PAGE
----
Vertiflex wins FDA PMA clearance for Superion Interspinous Spacer |

Vertiflex wins FDA PMA clearance for Superion Interspinous Spacer

VertiFlex Superion 2VERTIFLEX’S SUPERION INTERSPINOUS SPACER APPROVED (Orthopedics This Week)

The FDA issued a rare PMA Approval Order (pre-market approval) on May 26, 2015 as the agency approved VertiFlex, Inc.’s Superion Interspinous Spacer System. The FDA’s expert orthopedic panel recommended approval of the device back in February.

Least Invasive Spinal Stenosis Treatment

A statement from the company said the Superion has proven to be a “safe, effective and least invasive solution for the treatment of spinal stenosis, in a mostly Medicare-aged population.” The device is indicated for moderate lumbar spinal stenosis.

The device is designed to achieve indirect spinal decompression for patients suffering from neurogenic intermittent claudication due to moderate lumbar spinal stenosis. It is implanted minimally invasively through a cannula designed to be less traumatic to the patient. It can be implanted under general or local anesthesia.

Indication for Use

The proposed “Indication for Use” for the device, as stated in the PMA, is as follows:

Treat skeletally mature patients suffering from pain, numbness, and/or cramping in the legs (neurogenic intermittent claudication) secondary to a diagnosis of moderate lumbar spinal stenosis, with or without Grade 1 spondylolisthesis, confirmed by X-ray, MRI and/or CT evidence of thickened ligamentum flavum, narrowed lateral recess, and/or central canal or foraminal narrowing.

Patients with impaired physical function who experience relief in flexion from symptoms of leg/buttock/groin pain, numbness, and/or cramping, with or without back pain. The Superion ISS may be implanted at one or two adjacent lumbar (L) levels in patients in whom treatment is indicated at no more than two levels, from L1 to L5.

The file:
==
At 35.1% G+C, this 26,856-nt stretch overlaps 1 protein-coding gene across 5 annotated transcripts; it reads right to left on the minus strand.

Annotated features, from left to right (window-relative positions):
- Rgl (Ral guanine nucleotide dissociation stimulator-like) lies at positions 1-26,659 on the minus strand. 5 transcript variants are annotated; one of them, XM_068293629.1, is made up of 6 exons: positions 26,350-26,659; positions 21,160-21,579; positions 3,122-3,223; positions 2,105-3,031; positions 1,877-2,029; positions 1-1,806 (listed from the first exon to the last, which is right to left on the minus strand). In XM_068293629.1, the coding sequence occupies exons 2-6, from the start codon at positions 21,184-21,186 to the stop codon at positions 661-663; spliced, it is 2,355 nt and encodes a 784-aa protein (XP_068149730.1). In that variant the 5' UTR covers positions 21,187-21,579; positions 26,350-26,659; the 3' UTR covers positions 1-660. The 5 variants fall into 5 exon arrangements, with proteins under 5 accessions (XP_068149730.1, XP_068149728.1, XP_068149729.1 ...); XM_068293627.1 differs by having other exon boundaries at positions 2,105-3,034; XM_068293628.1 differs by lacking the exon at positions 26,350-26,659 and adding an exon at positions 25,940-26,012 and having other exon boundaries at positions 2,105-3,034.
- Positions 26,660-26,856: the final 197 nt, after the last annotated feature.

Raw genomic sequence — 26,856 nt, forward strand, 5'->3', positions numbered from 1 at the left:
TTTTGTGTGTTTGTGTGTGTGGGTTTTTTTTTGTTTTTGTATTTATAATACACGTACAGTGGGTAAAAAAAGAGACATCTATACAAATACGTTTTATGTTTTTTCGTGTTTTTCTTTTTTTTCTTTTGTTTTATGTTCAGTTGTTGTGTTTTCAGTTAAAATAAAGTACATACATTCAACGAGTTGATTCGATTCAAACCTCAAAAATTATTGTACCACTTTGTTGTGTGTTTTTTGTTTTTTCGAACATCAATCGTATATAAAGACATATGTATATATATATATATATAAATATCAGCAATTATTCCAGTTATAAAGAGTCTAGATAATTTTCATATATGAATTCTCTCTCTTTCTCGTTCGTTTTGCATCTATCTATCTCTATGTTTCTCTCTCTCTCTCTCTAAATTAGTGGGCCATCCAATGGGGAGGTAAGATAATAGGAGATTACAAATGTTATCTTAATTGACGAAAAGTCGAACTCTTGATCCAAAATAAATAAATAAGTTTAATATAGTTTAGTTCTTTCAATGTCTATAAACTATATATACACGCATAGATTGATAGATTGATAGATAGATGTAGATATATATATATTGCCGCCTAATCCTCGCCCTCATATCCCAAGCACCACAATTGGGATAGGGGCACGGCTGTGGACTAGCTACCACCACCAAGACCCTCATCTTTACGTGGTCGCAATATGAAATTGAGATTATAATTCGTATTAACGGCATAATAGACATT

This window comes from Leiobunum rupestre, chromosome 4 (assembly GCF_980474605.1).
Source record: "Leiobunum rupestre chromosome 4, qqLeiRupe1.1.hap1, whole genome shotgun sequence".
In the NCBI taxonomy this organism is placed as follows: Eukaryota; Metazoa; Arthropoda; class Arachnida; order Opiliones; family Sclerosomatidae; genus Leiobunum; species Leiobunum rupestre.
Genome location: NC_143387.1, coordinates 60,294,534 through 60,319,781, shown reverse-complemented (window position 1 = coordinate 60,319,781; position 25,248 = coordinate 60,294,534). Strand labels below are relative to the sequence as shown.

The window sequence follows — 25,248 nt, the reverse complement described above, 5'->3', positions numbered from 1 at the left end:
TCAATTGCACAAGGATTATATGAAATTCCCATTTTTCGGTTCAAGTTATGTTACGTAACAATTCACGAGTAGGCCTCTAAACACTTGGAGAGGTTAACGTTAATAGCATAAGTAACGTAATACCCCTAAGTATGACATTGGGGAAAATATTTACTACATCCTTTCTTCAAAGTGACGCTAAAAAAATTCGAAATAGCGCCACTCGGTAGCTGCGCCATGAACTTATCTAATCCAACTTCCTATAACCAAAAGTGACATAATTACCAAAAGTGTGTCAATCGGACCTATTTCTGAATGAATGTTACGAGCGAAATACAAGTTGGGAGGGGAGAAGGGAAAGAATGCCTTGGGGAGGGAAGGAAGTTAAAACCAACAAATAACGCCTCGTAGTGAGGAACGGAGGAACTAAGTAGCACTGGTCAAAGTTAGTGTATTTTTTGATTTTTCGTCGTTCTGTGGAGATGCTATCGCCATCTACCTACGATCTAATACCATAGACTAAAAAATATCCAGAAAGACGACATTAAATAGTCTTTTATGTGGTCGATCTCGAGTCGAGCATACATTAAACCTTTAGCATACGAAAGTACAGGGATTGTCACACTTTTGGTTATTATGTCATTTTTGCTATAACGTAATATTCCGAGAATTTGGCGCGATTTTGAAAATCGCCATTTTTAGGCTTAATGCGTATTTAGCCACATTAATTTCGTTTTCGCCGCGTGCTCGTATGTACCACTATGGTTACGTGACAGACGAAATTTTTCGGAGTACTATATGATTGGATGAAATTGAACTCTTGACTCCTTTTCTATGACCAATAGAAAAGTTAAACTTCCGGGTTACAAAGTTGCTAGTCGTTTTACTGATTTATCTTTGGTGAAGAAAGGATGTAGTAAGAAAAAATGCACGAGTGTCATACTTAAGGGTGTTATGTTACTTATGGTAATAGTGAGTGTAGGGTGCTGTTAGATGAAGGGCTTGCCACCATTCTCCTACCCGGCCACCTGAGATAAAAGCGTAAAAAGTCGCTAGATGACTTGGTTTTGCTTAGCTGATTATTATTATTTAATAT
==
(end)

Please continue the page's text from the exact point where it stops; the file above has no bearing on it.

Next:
The company also noted several highlights of the device, including:

  • Largest, most robust IDE (investigational device exemption) trial for moderate lumbar spinal stenosis.
  • Demonstrated clinical success of >80% in all major components of the composite primary endpoint at 24 months, maintaining durability of effect through 36 months.
  • Patients exhibited similar leg pain improvement, as measured by VAS (Visual Analog Scale), compared to published literature on open surgical decompression.
  • Healthcare economic data demonstrated cost-effective equivalency to open surgical decompression.
  • Successful implantations in over 2,000 patients around the world.

Avoiding Open Spine Surgery

The company’s co-Medical Director, Nick Shamie, M.D., Professor & Chief, UCLA Orthopaedic Spine Surgery, said, “As an early adopter of interspinous spacers, they have provided tremendous improvement for my patients suffering from lumbar stenosis. As a next-generation technology, Superion offers the potential for even greater clinical benefit, with the least invasive indirect decompression possible, and the ability for patients to avoid traditional open spine surgery.”

Compared to X-STOP

Clinical trials compared the Superion to Medtronic plc’s X-STOP. At 24-months follow-up, according to FDA documents, 52.7% of the Superion group and 50.2% of the X-STOP group were considered successful. However, study data showed spinous process fractures developed after treatment in 16.3% of Intent-to-Treat (mITT) subjects in the Superion ISS group and 8.5% of X-STOP mITT subjects. Earl Fender, company president and CEO, said after the February FDA panel meeting that the device “demonstrated clinical success of >80% in all components of the composite primary endpoint.”

The company did not note if there were any post-approval requirements to continue tracking patients from the original clinical trial.

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